My brother in law rented some pasture for the last few years and it has a swampy drainage area and it is full of poplar and willow growing out of the standing water. I thinned it all out for him a few years back and then milled it all into lumber.
The thing that grows the best in those environments around the trees are sedges and other water tolerant plants. The sedges will be worldwide, but the type of water tolerant plants beyond that will change by climate and region.
As for non plant ecological footprint, there tend to be a lot of birds, amphibians, mosquitoes etc..
These areas tend to have a very high organic content in the soil, the water movement tends to remove clays over time and silt in with organic materials. This makes for a very organic rich soil that hold water well.
While I have been around environments like this all of my life, I have never really studied any of it, all I can give is some basics that I know for fact. Honestly my attention was most always on not getting stuck and cutting trees... Personally I love cottonwoods and have been trying to get some cottonwoods and poplars growing in the marshy area of my hay field by my ponds here on this farm. My problem is that my goats tend to eat the bark on the trees faster than I can plant them. I got rid of all of my goats two years ago though one escaped and stuck around and he is still eating all the trees that I plant here. I planted another 20 poplars last fall and there is again no bark on them whatsoever. I will be trying to shoot him again soon in defense of my trees and garden.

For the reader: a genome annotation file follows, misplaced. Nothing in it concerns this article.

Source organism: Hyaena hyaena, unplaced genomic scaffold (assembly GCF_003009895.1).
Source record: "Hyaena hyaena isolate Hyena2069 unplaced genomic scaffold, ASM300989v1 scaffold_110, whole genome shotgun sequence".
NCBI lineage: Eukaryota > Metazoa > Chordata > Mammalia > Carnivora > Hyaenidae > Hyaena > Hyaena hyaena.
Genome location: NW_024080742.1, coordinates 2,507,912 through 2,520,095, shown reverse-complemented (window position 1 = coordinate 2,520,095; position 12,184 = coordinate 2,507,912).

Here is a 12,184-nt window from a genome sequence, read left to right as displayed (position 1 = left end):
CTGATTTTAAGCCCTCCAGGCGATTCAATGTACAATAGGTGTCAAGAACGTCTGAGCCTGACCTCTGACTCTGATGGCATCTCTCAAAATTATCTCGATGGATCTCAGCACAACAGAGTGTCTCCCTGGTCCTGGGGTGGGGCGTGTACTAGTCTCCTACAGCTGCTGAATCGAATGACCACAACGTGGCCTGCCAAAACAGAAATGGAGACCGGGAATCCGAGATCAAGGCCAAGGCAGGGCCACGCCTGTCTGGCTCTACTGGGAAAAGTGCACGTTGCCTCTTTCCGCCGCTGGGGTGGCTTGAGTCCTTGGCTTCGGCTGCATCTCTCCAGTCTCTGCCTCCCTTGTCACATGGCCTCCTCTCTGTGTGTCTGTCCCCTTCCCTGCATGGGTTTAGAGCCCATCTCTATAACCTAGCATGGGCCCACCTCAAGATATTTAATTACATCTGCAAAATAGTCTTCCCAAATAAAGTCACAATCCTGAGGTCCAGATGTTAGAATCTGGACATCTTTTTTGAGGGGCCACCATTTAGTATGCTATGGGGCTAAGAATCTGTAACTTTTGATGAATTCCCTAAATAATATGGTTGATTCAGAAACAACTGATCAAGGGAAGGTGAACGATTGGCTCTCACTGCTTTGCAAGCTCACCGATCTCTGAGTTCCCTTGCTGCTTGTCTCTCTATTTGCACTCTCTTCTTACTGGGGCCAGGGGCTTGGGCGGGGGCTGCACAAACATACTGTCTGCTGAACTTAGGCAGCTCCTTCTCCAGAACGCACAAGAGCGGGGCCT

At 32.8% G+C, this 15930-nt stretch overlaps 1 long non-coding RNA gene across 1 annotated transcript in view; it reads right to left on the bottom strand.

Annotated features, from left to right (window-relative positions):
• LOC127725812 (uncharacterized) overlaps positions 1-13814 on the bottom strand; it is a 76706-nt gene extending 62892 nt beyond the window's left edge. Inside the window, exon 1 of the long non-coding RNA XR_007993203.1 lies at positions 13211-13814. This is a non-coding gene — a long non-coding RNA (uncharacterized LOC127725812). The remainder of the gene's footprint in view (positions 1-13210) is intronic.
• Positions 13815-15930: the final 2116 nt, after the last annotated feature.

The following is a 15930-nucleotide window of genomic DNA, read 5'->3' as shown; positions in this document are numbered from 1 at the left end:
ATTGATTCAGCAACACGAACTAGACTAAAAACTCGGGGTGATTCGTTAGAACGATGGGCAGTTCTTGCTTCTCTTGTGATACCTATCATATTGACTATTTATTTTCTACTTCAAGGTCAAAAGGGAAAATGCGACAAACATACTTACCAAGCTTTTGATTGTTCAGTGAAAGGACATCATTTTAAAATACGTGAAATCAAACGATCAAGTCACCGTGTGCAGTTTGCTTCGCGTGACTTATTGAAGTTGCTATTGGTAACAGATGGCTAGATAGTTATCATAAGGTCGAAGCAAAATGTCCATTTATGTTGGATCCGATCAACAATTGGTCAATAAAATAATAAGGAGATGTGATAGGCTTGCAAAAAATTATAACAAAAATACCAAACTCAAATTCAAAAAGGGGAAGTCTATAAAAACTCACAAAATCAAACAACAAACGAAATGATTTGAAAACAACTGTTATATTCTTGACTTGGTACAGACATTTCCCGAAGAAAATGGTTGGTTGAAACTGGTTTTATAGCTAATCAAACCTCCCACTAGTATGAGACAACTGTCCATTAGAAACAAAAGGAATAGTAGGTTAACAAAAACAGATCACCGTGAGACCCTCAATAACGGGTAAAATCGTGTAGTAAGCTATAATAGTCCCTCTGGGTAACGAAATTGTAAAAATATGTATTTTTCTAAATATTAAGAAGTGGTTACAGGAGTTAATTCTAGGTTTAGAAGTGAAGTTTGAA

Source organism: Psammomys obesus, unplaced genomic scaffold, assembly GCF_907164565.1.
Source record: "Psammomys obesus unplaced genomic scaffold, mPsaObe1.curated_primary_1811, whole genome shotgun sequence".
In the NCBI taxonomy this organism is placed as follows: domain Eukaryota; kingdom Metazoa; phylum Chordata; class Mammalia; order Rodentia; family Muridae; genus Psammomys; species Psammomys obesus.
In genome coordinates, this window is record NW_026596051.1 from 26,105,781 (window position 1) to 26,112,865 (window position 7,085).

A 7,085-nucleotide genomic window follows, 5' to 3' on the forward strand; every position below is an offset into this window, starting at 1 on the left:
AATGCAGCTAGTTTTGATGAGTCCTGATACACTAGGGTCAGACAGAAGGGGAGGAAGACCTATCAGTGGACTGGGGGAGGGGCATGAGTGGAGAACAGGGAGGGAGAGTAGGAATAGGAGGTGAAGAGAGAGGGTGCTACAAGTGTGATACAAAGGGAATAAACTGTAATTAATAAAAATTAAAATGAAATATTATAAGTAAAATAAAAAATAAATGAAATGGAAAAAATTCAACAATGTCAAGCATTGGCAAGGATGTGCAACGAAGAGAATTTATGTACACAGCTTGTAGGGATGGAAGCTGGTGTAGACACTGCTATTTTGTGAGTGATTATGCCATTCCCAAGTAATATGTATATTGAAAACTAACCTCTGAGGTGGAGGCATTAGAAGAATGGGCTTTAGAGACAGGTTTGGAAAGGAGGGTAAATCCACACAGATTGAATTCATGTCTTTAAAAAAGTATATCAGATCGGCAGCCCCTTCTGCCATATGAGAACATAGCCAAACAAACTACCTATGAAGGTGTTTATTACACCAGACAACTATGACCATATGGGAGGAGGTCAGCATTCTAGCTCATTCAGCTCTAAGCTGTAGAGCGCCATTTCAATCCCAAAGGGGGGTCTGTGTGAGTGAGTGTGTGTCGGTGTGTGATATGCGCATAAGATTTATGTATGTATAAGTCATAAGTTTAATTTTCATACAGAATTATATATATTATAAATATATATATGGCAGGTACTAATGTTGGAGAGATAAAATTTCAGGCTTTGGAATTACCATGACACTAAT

I don't doubt I can remember more with a bit of time, but that is about it at the moment, my thought patterns are not designed for this mode of thinking so I do not have most of what I have observed in memory when it comes to what you seem to be looking for. Maybe something in here gives enough insight to get you headed in the right direction. It is common out here on farms to have drainage and wet areas that are tough or impossible to farm and the government supports something called "riparian" zones in such regions of farms. You may be able to find some information that is useful to you by studying "riparian" zones.
You have to be odd to be #1 - Seuss. An odd little ad:
100th Issue of Permaculture Magazine - now FREE for a while